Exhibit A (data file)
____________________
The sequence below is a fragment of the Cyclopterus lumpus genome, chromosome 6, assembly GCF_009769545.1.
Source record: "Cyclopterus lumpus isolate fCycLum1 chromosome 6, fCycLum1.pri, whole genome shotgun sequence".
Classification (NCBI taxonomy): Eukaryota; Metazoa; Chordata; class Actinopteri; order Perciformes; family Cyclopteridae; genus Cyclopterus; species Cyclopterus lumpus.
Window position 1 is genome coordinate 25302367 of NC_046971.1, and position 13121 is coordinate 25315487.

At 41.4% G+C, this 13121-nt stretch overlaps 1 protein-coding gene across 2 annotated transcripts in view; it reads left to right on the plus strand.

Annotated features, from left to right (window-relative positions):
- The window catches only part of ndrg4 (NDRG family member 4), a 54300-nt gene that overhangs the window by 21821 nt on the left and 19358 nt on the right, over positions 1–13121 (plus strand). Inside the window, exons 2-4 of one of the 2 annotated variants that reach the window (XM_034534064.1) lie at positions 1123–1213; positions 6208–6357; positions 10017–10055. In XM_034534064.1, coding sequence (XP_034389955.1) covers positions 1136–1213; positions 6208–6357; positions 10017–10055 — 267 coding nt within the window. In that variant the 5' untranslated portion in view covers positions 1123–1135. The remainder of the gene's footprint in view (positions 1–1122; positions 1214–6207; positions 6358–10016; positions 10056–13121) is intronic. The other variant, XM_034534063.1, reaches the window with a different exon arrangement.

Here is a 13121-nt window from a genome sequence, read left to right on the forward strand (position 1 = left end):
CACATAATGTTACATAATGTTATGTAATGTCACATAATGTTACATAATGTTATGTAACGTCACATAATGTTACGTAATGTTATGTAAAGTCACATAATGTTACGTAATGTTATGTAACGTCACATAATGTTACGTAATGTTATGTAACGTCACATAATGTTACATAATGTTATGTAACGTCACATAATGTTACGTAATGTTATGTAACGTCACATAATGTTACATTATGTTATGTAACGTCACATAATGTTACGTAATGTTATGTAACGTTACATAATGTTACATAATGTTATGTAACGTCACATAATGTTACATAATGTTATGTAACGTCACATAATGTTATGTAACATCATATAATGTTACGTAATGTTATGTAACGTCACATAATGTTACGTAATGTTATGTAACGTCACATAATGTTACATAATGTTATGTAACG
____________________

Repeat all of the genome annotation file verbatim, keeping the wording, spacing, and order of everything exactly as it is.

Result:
The sequence below is a fragment of the Cyclopterus lumpus genome, chromosome 6, assembly GCF_009769545.1.
Source record: "Cyclopterus lumpus isolate fCycLum1 chromosome 6, fCycLum1.pri, whole genome shotgun sequence".
Classification (NCBI taxonomy): Eukaryota; Metazoa; Chordata; class Actinopteri; order Perciformes; family Cyclopteridae; genus Cyclopterus; species Cyclopterus lumpus.
Window position 1 is genome coordinate 25302367 of NC_046971.1, and position 13121 is coordinate 25315487.

At 41.4% G+C, this 13121-nt stretch overlaps 1 protein-coding gene across 2 annotated transcripts in view; it reads left to right on the plus strand.

Annotated features, from left to right (window-relative positions):
- The window catches only part of ndrg4 (NDRG family member 4), a 54300-nt gene that overhangs the window by 21821 nt on the left and 19358 nt on the right, over positions 1–13121 (plus strand). Inside the window, exons 2-4 of one of the 2 annotated variants that reach the window (XM_034534064.1) lie at positions 1123–1213; positions 6208–6357; positions 10017–10055. In XM_034534064.1, coding sequence (XP_034389955.1) covers positions 1136–1213; positions 6208–6357; positions 10017–10055 — 267 coding nt within the window. In that variant the 5' untranslated portion in view covers positions 1123–1135. The remainder of the gene's footprint in view (positions 1–1122; positions 1214–6207; positions 6358–10016; positions 10056–13121) is intronic. The other variant, XM_034534063.1, reaches the window with a different exon arrangement.

Here is a 13121-nt window from a genome sequence, read left to right on the forward strand (position 1 = left end):
CACATAATGTTACATAATGTTATGTAATGTCACATAATGTTACATAATGTTATGTAACGTCACATAATGTTACGTAATGTTATGTAAAGTCACATAATGTTACGTAATGTTATGTAACGTCACATAATGTTACGTAATGTTATGTAACGTCACATAATGTTACATAATGTTATGTAACGTCACATAATGTTACGTAATGTTATGTAACGTCACATAATGTTACATTATGTTATGTAACGTCACATAATGTTACGTAATGTTATGTAACGTTACATAATGTTACATAATGTTATGTAACGTCACATAATGTTACATAATGTTATGTAACGTCACATAATGTTATGTAACATCATATAATGTTACGTAATGTTATGTAACGTCACATAATGTTACGTAATGTTATGTAACGTCACATAATGTTACATAATGTTATGTAACG